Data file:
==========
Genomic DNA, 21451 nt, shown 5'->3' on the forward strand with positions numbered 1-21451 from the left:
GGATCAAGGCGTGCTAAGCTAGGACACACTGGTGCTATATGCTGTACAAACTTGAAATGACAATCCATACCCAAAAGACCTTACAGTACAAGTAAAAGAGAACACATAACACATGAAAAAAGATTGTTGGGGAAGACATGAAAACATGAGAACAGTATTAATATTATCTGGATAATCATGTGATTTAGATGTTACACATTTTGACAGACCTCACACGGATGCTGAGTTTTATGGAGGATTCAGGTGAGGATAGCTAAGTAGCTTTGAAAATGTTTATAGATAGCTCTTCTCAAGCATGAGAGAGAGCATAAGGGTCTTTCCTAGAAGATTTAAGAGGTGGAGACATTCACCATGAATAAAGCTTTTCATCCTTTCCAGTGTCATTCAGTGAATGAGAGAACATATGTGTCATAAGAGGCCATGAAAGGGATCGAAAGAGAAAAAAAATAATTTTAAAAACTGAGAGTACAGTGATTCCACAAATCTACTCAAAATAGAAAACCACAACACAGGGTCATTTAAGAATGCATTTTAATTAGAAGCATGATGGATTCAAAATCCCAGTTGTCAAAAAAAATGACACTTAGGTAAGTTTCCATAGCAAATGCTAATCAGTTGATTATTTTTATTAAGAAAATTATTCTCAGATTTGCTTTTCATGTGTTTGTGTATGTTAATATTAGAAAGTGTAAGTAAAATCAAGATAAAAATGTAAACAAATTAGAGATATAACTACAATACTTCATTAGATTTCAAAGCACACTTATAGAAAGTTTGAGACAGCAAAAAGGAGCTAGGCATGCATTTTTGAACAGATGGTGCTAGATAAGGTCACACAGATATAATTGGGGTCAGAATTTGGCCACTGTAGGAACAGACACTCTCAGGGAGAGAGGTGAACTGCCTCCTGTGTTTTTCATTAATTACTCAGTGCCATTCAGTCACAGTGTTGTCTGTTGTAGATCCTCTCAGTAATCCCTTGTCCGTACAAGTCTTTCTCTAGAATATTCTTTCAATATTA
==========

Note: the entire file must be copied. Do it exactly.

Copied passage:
Genomic DNA, 21451 nt, shown 5'->3' on the forward strand with positions numbered 1-21451 from the left:
GGATCAAGGCGTGCTAAGCTAGGACACACTGGTGCTATATGCTGTACAAACTTGAAATGACAATCCATACCCAAAAGACCTTACAGTACAAGTAAAAGAGAACACATAACACATGAAAAAAGATTGTTGGGGAAGACATGAAAACATGAGAACAGTATTAATATTATCTGGATAATCATGTGATTTAGATGTTACACATTTTGACAGACCTCACACGGATGCTGAGTTTTATGGAGGATTCAGGTGAGGATAGCTAAGTAGCTTTGAAAATGTTTATAGATAGCTCTTCTCAAGCATGAGAGAGAGCATAAGGGTCTTTCCTAGAAGATTTAAGAGGTGGAGACATTCACCATGAATAAAGCTTTTCATCCTTTCCAGTGTCATTCAGTGAATGAGAGAACATATGTGTCATAAGAGGCCATGAAAGGGATCGAAAGAGAAAAAAAATAATTTTAAAAACTGAGAGTACAGTGATTCCACAAATCTACTCAAAATAGAAAACCACAACACAGGGTCATTTAAGAATGCATTTTAATTAGAAGCATGATGGATTCAAAATCCCAGTTGTCAAAAAAAATGACACTTAGGTAAGTTTCCATAGCAAATGCTAATCAGTTGATTATTTTTATTAAGAAAATTATTCTCAGATTTGCTTTTCATGTGTTTGTGTATGTTAATATTAGAAAGTGTAAGTAAAATCAAGATAAAAATGTAAACAAATTAGAGATATAACTACAATACTTCATTAGATTTCAAAGCACACTTATAGAAAGTTTGAGACAGCAAAAAGGAGCTAGGCATGCATTTTTGAACAGATGGTGCTAGATAAGGTCACACAGATATAATTGGGGTCAGAATTTGGCCACTGTAGGAACAGACACTCTCAGGGAGAGAGGTGAACTGCCTCCTGTGTTTTTCATTAATTACTCAGTGCCATTCAGTCACAGTGTTGTCTGTTGTAGATCCTCTCAGTAATCCCTTGTCCGTACAAGTCTTTCTCTAGAATATTCTTTCAATATTA